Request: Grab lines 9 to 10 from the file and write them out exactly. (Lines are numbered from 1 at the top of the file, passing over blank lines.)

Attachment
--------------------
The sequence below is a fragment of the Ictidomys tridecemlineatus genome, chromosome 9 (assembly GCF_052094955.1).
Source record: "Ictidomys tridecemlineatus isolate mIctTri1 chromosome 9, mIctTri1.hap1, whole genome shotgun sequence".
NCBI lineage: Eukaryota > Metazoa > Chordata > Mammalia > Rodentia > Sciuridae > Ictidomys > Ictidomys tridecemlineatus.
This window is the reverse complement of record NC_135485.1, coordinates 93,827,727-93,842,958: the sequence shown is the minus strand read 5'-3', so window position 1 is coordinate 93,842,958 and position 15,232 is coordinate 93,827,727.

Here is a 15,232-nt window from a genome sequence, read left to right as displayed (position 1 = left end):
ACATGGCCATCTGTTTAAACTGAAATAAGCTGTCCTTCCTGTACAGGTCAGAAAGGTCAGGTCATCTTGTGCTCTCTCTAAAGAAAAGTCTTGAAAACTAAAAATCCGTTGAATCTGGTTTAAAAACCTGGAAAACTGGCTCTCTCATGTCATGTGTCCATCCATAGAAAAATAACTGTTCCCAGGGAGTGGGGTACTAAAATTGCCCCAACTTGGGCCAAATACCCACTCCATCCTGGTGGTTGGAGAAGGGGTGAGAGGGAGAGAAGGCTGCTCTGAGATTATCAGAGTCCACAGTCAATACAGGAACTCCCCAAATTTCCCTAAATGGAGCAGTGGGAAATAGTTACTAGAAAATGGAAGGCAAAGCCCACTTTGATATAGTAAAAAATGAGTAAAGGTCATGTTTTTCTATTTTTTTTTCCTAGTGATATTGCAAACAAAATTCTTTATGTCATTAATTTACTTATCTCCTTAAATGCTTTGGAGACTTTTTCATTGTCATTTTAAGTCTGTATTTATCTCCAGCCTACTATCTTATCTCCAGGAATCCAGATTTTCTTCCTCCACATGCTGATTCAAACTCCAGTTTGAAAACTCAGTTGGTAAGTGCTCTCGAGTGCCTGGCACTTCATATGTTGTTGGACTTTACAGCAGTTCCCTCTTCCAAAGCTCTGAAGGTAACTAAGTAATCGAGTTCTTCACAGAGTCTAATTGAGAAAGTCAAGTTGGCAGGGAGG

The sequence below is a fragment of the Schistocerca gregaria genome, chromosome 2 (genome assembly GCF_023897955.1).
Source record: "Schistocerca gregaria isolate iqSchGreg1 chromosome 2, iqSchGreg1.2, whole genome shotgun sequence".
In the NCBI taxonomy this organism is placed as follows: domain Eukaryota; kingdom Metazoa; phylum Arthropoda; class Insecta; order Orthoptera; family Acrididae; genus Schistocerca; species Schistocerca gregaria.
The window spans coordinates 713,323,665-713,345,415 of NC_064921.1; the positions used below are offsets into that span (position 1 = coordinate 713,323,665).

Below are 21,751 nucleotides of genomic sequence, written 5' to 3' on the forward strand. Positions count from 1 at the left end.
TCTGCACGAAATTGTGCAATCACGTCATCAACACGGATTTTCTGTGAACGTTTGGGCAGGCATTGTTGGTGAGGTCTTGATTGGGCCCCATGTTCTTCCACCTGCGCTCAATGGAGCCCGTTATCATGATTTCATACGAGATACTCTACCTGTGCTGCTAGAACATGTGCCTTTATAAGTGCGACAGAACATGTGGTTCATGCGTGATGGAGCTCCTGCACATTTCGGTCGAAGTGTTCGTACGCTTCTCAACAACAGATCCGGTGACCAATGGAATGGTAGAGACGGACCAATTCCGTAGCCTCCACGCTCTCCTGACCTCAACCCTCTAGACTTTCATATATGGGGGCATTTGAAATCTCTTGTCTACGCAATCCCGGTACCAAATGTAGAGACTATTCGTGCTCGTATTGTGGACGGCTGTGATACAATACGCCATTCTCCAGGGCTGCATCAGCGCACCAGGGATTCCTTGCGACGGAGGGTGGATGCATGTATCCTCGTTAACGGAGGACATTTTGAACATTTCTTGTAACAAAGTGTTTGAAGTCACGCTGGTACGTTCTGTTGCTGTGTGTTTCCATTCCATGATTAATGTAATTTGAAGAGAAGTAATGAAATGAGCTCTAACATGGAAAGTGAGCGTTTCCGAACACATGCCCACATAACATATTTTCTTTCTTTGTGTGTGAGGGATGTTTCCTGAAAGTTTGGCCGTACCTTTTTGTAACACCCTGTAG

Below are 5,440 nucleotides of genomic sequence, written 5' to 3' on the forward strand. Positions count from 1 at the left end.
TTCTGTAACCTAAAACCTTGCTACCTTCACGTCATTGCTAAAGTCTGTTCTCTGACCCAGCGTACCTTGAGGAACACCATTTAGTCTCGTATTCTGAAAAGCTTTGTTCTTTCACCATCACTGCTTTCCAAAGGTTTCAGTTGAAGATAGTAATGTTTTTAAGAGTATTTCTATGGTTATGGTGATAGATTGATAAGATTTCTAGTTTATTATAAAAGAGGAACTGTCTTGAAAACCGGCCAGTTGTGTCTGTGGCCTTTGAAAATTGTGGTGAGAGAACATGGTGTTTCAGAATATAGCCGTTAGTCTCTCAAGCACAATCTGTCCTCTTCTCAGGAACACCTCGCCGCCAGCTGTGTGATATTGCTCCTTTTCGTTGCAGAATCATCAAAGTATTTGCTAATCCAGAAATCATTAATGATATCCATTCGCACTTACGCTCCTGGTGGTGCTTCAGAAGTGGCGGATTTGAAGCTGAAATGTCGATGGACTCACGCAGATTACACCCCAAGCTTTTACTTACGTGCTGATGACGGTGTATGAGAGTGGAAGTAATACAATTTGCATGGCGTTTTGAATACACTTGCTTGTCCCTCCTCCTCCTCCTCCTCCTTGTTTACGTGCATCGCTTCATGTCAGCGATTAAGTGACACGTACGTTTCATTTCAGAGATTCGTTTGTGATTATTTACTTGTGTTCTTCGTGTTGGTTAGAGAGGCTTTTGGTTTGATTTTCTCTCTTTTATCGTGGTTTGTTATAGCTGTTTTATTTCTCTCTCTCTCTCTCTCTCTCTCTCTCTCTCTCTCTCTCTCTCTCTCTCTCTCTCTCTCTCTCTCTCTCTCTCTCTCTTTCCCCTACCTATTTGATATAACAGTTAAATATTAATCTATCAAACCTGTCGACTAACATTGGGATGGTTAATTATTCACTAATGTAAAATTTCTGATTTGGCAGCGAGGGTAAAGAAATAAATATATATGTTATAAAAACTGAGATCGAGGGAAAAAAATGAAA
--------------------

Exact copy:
In the NCBI taxonomy this organism is placed as follows: domain Eukaryota; kingdom Metazoa; phylum Arthropoda; class Insecta; order Orthoptera; family Acrididae; genus Schistocerca; species Schistocerca gregaria.
The window spans coordinates 713,323,665-713,345,415 of NC_064921.1; the positions used below are offsets into that span (position 1 = coordinate 713,323,665).